No sooner do I begin to swing open the door, than my mother storms in. And before even uttering a single word, she puts her hand on my forehead. I roll my eyes. Why is everyone assuming I am sick, and why are they all looking for a fever? I pull her hand off.
“Mother,” I say in English, “I am not sick. I am fine.”
Uh-oh. Big mistake. Now they are both staring at me. Whatever this place is that I ended up in, people here definitely have something against English.
The dog, meanwhile, is making rounds among us, trying to get noticed.
“Did you want me to walk Dzhonsik?” the woman who came in with my mother asks.
She must be Natasha. “Yes, please,” I say aloud, this time in Russian.
When the dog and the woman named Natasha leave, my mother gets busy. She takes off the white mink coat that cascades down her back all the way to her ankles, unwraps her Burberry cashmere scarf, and proceeds to unzip her leather boots, which look at least as expensive as both her coat and her scarf combined. I watch in silence as she opens the hall closet, produces a pair of slippers with red pom-poms on them, and then screams out in horror.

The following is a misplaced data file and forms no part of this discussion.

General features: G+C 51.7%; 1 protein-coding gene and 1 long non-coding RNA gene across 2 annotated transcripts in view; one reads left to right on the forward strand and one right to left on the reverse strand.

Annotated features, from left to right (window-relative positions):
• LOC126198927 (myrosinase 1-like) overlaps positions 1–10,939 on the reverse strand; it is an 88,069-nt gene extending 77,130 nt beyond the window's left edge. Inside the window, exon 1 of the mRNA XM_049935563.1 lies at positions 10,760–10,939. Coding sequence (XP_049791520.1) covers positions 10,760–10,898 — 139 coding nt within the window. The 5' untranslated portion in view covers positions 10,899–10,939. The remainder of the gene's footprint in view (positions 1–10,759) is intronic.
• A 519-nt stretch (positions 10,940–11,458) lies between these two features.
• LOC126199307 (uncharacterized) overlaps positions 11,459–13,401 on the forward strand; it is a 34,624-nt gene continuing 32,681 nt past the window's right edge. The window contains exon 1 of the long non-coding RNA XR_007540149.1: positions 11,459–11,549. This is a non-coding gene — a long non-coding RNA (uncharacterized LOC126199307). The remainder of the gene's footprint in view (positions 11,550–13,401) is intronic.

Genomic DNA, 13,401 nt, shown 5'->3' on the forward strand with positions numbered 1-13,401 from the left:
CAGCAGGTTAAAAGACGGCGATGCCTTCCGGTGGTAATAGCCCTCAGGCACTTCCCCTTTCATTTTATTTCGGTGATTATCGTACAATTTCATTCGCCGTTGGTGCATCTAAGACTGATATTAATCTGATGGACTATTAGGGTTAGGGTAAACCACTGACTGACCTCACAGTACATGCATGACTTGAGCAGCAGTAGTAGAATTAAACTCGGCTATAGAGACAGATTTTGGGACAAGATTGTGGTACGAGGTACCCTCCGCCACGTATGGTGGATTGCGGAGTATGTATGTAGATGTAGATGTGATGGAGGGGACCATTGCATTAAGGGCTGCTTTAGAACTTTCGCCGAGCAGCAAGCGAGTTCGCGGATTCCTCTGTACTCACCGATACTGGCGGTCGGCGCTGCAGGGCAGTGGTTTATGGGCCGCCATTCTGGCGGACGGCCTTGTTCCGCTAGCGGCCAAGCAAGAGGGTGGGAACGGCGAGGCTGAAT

I jump. “What?”
“You are not wearing any slippers.”
I look at my bare feet. “And?” I am confused. I always go around without slippers in New York, and she never says a thing. Besides, the floors in this place seem to be heated.
“You’ll get sick. It’s freezing cold outside. And you are walking around barefoot. Where are your slippers?”
“I don’t know.” That is the truth. How would I know where these people keep their slippers? I was lucky enough to have found the bathrobe.
“And in your condition.” My mother is shaking her head while looking around. “Are they in your bedroom?”
Just as I prepare to answer with another “I don’t know,” her last sentence reaches my already exhausted brain. “Condition? What condition, Mother?”
She looks at me funny and begins reaching for my forehead again.